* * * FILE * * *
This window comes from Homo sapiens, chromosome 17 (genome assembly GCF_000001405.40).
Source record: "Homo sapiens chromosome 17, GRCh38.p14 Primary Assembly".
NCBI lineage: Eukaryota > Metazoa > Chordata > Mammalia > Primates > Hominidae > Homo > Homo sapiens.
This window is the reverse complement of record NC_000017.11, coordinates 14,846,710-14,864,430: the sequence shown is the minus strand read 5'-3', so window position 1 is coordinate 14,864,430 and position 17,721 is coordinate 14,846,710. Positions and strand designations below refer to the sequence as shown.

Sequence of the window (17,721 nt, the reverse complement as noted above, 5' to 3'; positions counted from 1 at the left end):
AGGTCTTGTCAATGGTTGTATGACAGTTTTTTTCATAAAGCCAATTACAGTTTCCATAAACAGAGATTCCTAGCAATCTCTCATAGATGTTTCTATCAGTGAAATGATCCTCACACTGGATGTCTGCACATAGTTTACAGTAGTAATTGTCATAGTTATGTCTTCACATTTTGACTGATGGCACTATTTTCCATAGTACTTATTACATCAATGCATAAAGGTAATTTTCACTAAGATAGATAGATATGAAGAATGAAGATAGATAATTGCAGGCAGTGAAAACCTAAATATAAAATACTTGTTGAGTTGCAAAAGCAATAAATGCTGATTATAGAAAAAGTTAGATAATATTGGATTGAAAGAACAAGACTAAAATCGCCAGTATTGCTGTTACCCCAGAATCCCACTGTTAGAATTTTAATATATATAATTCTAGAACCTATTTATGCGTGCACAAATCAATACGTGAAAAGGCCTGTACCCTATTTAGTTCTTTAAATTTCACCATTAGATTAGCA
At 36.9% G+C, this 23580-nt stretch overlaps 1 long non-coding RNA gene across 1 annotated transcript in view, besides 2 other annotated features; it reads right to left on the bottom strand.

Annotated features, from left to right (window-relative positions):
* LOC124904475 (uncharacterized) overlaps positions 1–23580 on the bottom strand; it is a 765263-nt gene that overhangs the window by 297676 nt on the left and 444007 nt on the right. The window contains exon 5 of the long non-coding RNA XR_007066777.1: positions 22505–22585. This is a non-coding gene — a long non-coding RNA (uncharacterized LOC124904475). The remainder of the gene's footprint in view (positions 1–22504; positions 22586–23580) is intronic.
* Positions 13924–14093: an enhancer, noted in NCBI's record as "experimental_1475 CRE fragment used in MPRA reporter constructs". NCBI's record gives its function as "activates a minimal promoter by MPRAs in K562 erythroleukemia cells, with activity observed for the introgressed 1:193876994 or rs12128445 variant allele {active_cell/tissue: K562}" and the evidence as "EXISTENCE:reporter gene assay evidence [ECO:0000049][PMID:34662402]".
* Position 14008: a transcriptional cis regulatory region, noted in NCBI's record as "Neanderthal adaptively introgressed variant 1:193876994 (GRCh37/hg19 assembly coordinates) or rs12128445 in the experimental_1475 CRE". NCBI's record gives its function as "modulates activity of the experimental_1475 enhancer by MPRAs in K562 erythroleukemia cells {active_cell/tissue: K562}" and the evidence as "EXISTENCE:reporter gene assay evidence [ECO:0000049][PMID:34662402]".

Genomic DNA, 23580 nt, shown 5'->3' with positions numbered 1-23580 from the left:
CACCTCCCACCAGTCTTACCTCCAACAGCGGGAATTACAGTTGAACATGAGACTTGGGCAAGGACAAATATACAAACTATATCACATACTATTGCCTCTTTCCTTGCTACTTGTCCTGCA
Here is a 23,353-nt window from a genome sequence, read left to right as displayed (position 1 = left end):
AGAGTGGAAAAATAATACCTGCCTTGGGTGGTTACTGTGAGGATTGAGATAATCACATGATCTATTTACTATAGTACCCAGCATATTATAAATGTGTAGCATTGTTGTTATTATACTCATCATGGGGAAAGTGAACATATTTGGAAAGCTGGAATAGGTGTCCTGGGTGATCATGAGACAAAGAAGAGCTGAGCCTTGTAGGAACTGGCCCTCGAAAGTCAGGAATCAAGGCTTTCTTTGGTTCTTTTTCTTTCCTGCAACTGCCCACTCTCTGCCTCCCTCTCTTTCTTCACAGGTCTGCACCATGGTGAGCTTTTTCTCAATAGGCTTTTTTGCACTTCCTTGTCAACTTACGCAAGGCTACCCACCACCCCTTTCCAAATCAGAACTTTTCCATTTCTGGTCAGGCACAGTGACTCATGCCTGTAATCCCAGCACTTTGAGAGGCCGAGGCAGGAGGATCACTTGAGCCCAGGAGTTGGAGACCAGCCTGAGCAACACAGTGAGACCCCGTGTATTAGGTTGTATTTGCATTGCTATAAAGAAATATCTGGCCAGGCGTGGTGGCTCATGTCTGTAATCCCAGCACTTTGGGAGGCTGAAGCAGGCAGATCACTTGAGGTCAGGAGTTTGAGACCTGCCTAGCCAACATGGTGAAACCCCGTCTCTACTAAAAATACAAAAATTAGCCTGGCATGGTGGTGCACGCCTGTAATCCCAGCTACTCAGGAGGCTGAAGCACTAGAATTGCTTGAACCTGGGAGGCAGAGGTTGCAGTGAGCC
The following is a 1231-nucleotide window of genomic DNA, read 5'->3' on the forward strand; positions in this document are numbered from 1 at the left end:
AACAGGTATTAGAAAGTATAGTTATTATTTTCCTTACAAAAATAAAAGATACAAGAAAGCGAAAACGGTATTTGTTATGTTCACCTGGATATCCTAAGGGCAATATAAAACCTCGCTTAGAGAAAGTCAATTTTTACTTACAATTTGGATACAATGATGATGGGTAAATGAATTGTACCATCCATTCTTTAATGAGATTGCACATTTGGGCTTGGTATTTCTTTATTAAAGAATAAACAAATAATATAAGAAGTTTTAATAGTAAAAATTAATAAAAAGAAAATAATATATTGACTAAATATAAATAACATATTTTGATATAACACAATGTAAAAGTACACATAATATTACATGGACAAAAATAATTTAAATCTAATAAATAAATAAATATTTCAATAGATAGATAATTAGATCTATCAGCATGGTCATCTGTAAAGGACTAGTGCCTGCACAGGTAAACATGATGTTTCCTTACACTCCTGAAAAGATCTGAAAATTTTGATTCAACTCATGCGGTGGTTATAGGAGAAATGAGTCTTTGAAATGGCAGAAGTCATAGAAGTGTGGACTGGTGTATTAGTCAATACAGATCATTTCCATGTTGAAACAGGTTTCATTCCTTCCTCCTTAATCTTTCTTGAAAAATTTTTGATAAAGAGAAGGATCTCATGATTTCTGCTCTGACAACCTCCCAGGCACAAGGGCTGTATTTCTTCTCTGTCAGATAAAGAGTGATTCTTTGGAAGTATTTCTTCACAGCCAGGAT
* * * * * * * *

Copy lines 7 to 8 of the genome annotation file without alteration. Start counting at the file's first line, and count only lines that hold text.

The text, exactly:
At 36.9% G+C, this 23580-nt stretch overlaps 1 long non-coding RNA gene across 1 annotated transcript in view, besides 2 other annotated features; it reads right to left on the bottom strand.

Annotated features, from left to right (window-relative positions):